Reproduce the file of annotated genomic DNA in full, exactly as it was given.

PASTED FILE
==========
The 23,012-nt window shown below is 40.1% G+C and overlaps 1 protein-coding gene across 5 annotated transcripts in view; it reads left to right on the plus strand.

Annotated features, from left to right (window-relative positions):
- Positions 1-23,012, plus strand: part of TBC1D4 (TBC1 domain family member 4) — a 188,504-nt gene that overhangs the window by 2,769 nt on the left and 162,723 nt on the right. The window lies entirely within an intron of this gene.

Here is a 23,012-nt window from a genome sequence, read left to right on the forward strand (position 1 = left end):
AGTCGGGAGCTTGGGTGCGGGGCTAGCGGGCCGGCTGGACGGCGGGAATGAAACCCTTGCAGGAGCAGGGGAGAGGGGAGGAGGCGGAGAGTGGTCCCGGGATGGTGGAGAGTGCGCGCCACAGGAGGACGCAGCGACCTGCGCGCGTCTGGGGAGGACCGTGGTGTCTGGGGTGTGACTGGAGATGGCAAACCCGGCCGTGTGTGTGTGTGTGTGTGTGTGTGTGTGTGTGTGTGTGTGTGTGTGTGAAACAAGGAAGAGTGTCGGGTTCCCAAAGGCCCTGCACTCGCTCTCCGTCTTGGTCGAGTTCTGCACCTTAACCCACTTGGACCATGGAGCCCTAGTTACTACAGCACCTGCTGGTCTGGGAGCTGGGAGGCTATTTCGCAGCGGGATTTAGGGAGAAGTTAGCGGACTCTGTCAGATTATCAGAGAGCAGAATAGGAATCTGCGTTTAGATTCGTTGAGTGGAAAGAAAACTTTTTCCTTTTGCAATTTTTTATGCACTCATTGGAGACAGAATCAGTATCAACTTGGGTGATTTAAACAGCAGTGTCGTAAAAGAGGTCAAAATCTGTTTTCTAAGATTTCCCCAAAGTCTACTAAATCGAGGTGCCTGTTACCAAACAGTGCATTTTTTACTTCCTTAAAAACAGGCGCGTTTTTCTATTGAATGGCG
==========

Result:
The 23,012-nt window shown below is 40.1% G+C and overlaps 1 protein-coding gene across 5 annotated transcripts in view; it reads left to right on the plus strand.

Annotated features, from left to right (window-relative positions):
- Positions 1-23,012, plus strand: part of TBC1D4 (TBC1 domain family member 4) — a 188,504-nt gene that overhangs the window by 2,769 nt on the left and 162,723 nt on the right. The window lies entirely within an intron of this gene.

Here is a 23,012-nt window from a genome sequence, read left to right on the forward strand (position 1 = left end):
AGTCGGGAGCTTGGGTGCGGGGCTAGCGGGCCGGCTGGACGGCGGGAATGAAACCCTTGCAGGAGCAGGGGAGAGGGGAGGAGGCGGAGAGTGGTCCCGGGATGGTGGAGAGTGCGCGCCACAGGAGGACGCAGCGACCTGCGCGCGTCTGGGGAGGACCGTGGTGTCTGGGGTGTGACTGGAGATGGCAAACCCGGCCGTGTGTGTGTGTGTGTGTGTGTGTGTGTGTGTGTGTGTGTGTGTGTGTGAAACAAGGAAGAGTGTCGGGTTCCCAAAGGCCCTGCACTCGCTCTCCGTCTTGGTCGAGTTCTGCACCTTAACCCACTTGGACCATGGAGCCCTAGTTACTACAGCACCTGCTGGTCTGGGAGCTGGGAGGCTATTTCGCAGCGGGATTTAGGGAGAAGTTAGCGGACTCTGTCAGATTATCAGAGAGCAGAATAGGAATCTGCGTTTAGATTCGTTGAGTGGAAAGAAAACTTTTTCCTTTTGCAATTTTTTATGCACTCATTGGAGACAGAATCAGTATCAACTTGGGTGATTTAAACAGCAGTGTCGTAAAAGAGGTCAAAATCTGTTTTCTAAGATTTCCCCAAAGTCTACTAAATCGAGGTGCCTGTTACCAAACAGTGCATTTTTTACTTCCTTAAAAACAGGCGCGTTTTTCTATTGAATGGCG